NEW ARRIVALS TO METROGRAPH AT HOME
To commemorate Black History Month, and accompanying the series curator Brandon Harris’ in-theater selections, Strange Fruit collects six disparate yet luminous, landmark films from essential Black artists, including L.A. Rebellion godfather Charles Burnett, documentarian William Greaves, and the multi-hyphenate virtuoso Gordon Parks, brought together in a program of vital titles that spans milestones of American neorealism through to Depression-era Christianist propaganda as high camp.
My Brother’s Wedding, Bless Their Little Hearts, Hellbound Train
Moments Without Proper Names, Nationtime, Sidewalk Stories, Native Son
A CENTURY OF ROMANCE
The tools of cinema may have changed since the silent days, and the times have certainly changed with them, but one thing that remains consistent is the medium’s ability to render visible the mysterious process by which two people are drawn together—or torn apart. In time for Valentine’s Day, A Century of Romance brings together nine superlative cinematic ruminations on love and love lost from around the world, one from each decade from the 1920s to the 2000s. It’s our hand-picked bouquet of cinematic love stories to swoon over, sob to, and snuggle up with.
The Wildcat, Mädchen In Uniform, Scarlet Street,
Story of a Love Affair, The Girl on a Motorcycle, Conjugal Warfare, West is Wes
The Scent of Green Papaya, Mademoiselle Chambon, It Felt Like Love
Starring Sophia Loren
Born in Rome as Sofia Costanza Brigida Villani Scicolone, the woman the world would come to know as Sophia Loren started acting at age 16, signed a five-picture deal with Paramount at 22, and after international superstardom and countless plaudits—including an Academy Award—she is still working today. Spotlighted here, her collaborations with famed director Vittorio De Sica rank among the best-loved films of this lustrous living legend.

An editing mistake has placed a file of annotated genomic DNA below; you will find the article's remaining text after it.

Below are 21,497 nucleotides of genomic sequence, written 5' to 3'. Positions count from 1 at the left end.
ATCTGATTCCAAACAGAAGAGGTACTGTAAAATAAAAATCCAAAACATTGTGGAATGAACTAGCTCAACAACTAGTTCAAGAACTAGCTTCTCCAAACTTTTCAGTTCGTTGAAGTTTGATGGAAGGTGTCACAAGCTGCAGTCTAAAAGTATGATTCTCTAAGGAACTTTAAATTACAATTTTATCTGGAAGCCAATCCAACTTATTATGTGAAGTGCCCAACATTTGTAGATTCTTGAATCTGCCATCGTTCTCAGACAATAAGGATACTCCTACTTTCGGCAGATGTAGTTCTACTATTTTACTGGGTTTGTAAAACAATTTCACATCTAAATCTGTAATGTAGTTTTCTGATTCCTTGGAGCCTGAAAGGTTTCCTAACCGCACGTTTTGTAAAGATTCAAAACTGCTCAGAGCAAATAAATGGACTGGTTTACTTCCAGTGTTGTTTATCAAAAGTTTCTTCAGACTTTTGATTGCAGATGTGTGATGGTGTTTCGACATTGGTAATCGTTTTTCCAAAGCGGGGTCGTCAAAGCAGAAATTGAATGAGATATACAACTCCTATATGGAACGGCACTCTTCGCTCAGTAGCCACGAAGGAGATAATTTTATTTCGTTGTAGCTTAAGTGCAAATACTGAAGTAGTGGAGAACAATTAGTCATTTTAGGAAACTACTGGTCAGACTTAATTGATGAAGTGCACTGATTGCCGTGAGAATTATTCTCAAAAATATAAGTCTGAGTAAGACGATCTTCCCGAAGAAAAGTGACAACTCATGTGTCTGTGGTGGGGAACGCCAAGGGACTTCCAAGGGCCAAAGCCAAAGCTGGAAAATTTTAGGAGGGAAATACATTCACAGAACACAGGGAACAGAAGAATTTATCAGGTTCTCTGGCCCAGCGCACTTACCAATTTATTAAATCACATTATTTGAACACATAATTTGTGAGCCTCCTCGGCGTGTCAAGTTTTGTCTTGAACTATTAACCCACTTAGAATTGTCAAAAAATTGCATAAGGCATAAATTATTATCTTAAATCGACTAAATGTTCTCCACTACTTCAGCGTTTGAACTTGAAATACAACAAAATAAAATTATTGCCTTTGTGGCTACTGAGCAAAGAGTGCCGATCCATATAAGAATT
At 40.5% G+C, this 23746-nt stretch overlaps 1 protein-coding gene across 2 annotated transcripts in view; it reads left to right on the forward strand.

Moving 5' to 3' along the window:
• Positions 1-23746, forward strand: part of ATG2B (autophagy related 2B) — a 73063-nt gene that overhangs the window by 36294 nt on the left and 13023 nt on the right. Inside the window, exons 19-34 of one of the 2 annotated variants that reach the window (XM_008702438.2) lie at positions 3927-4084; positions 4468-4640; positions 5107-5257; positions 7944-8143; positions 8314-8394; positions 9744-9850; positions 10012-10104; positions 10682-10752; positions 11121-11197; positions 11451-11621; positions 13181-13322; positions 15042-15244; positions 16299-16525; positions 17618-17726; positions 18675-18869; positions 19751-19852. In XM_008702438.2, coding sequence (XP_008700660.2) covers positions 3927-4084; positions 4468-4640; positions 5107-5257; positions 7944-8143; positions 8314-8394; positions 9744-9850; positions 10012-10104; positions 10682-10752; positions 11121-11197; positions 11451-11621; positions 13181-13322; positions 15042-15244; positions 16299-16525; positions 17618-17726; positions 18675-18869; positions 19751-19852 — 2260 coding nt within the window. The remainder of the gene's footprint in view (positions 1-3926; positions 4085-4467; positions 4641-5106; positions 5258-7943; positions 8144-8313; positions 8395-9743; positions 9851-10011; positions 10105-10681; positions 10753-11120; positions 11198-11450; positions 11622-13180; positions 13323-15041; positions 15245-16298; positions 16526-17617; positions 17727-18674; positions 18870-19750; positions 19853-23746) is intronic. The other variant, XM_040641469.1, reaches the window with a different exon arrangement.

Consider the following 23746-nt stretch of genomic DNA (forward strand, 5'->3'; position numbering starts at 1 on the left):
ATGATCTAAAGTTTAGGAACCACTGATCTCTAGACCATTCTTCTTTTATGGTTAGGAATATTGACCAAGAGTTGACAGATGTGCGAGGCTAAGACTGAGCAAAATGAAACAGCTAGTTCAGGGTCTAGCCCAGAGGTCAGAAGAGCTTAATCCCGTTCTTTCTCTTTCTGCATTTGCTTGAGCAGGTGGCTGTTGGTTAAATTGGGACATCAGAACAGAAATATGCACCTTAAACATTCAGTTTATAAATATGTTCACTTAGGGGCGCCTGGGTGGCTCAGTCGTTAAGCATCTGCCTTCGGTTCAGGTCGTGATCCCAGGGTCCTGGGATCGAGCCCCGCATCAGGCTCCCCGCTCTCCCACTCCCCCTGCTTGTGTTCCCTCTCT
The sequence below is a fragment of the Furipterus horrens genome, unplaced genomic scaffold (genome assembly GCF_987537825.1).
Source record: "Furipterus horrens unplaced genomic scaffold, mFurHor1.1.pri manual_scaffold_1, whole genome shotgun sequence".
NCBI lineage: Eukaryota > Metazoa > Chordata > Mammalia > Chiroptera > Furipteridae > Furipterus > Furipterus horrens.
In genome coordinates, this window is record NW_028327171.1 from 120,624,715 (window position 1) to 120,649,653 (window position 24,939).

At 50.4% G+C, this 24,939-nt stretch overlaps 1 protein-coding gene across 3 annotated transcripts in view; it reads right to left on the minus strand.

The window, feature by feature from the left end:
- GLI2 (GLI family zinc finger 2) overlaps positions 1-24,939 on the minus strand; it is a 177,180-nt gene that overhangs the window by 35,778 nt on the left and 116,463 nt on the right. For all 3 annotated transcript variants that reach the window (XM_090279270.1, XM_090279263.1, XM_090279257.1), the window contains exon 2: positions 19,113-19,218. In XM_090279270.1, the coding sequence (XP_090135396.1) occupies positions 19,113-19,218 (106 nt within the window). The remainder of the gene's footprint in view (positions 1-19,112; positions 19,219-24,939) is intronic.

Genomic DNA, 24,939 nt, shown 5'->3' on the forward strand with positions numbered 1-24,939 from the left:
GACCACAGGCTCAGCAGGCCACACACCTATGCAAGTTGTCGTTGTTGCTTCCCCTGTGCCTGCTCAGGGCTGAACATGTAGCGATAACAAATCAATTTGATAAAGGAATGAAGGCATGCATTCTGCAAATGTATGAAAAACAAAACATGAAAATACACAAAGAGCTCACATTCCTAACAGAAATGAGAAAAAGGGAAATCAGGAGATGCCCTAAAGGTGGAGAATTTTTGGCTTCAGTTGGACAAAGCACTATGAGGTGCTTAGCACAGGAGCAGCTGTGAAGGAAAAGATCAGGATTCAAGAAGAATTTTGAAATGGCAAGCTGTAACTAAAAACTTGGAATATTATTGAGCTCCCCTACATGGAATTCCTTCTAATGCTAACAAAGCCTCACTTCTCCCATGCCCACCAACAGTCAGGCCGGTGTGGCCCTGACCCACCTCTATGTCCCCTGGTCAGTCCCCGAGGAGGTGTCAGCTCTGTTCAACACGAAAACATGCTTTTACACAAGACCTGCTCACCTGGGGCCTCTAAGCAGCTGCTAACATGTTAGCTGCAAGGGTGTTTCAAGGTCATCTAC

Boccaccio ’70, Marriage Italian Style,
Sunflower, Yesterday, Today and Tomorrow
Bruno Dumont’s France
Hailed as an heir to Robert Bresson after his 1997 feature debut The Life of Jesus and the austere, oft brutal works that followed, Bruno Dumont pulled one of the most startling quick-change acts in recent film history with his 2014 miniseries L’il Quinquin, a murder mystery spoof that announced his departure onto a new path of comic experimentation. This selection captures Dumont at his crucial pivot point, bringing together the apotheosis of his anguished dramas of spiritual crisis (Camille Claudel 1915) and two works that exemplify his shift from the sublime to the ridiculous, and his reinvention in a burst of rude, raucous laughter.
Camille Claudel 1915, L’il Quinquin, Coincoin and the Extra-Humans
Metrograph Selects: Projection Team
Select films, chosen specially by Metrograph staff. You can’t experience the expertise of the Metrograph projection team—Matthew Reichard, Will VanKoughnett, Kim Garcia, and Dustin Ersek-Mull—outside of our theater, but they’ve been nice enough to line up a little treat for At Home viewers, hand-picking two personal favorites—a sprawling Russian epic and an intimate Québécois comedy-drama—culled from a lifetime of watching from the booth. You’ll have to adjust the volume and so on yourself, but they’ll be with you in spirit.
Hard to Be a God, I Killed My Mother
standalones and limited engagements
At the outset of the Thatcher years, Black reggae DJ Brinsley Forde fights to make his way in the music business, while beset on all sides by the racism of the police, the National Front, and his neighbors. Rosso’s sound-system drama is hard-nosed, indignant, and utterly compelling, driven along by a pulsing dub-infused soundtrack.
Selected by Bradford Young as part of his In Theater series Filmcraft: Bradford Young, ASC